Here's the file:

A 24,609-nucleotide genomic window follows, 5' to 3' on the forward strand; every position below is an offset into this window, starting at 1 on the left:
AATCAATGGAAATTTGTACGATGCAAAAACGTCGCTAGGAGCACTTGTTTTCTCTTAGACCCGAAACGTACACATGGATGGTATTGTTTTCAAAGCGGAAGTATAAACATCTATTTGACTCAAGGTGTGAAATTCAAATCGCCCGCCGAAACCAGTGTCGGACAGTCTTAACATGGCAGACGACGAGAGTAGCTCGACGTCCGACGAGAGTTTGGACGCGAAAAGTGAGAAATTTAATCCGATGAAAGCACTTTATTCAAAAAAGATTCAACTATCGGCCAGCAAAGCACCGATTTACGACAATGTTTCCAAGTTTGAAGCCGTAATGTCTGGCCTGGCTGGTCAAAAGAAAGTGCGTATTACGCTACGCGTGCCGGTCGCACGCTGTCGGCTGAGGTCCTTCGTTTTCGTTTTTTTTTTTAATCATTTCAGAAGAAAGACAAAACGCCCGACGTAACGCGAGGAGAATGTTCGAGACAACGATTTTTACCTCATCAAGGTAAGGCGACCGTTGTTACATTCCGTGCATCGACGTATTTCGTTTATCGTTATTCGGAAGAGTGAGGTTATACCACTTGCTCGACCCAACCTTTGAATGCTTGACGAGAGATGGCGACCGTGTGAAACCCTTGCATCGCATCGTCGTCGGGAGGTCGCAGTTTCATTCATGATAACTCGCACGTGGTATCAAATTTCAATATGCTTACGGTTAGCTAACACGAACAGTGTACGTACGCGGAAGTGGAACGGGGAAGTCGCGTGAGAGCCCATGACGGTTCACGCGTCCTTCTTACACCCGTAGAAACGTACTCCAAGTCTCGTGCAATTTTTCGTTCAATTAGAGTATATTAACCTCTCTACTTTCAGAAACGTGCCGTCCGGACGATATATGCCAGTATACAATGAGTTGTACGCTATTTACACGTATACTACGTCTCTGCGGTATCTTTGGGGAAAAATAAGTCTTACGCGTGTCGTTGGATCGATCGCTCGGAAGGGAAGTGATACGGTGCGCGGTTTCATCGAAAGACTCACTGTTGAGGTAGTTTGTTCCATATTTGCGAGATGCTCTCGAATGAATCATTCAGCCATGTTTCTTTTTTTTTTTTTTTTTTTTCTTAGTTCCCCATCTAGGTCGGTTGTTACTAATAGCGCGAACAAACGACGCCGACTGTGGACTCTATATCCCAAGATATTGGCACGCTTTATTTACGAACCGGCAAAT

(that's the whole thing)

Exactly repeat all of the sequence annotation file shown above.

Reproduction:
A 24,609-nucleotide genomic window follows, 5' to 3' on the forward strand; every position below is an offset into this window, starting at 1 on the left:
AATCAATGGAAATTTGTACGATGCAAAAACGTCGCTAGGAGCACTTGTTTTCTCTTAGACCCGAAACGTACACATGGATGGTATTGTTTTCAAAGCGGAAGTATAAACATCTATTTGACTCAAGGTGTGAAATTCAAATCGCCCGCCGAAACCAGTGTCGGACAGTCTTAACATGGCAGACGACGAGAGTAGCTCGACGTCCGACGAGAGTTTGGACGCGAAAAGTGAGAAATTTAATCCGATGAAAGCACTTTATTCAAAAAAGATTCAACTATCGGCCAGCAAAGCACCGATTTACGACAATGTTTCCAAGTTTGAAGCCGTAATGTCTGGCCTGGCTGGTCAAAAGAAAGTGCGTATTACGCTACGCGTGCCGGTCGCACGCTGTCGGCTGAGGTCCTTCGTTTTCGTTTTTTTTTTTAATCATTTCAGAAGAAAGACAAAACGCCCGACGTAACGCGAGGAGAATGTTCGAGACAACGATTTTTACCTCATCAAGGTAAGGCGACCGTTGTTACATTCCGTGCATCGACGTATTTCGTTTATCGTTATTCGGAAGAGTGAGGTTATACCACTTGCTCGACCCAACCTTTGAATGCTTGACGAGAGATGGCGACCGTGTGAAACCCTTGCATCGCATCGTCGTCGGGAGGTCGCAGTTTCATTCATGATAACTCGCACGTGGTATCAAATTTCAATATGCTTACGGTTAGCTAACACGAACAGTGTACGTACGCGGAAGTGGAACGGGGAAGTCGCGTGAGAGCCCATGACGGTTCACGCGTCCTTCTTACACCCGTAGAAACGTACTCCAAGTCTCGTGCAATTTTTCGTTCAATTAGAGTATATTAACCTCTCTACTTTCAGAAACGTGCCGTCCGGACGATATATGCCAGTATACAATGAGTTGTACGCTATTTACACGTATACTACGTCTCTGCGGTATCTTTGGGGAAAAATAAGTCTTACGCGTGTCGTTGGATCGATCGCTCGGAAGGGAAGTGATACGGTGCGCGGTTTCATCGAAAGACTCACTGTTGAGGTAGTTTGTTCCATATTTGCGAGATGCTCTCGAATGAATCATTCAGCCATGTTTCTTTTTTTTTTTTTTTTTTTTCTTAGTTCCCCATCTAGGTCGGTTGTTACTAATAGCGCGAACAAACGACGCCGACTGTGGACTCTATATCCCAAGATATTGGCACGCTTTATTTACGAACCGGCAAAT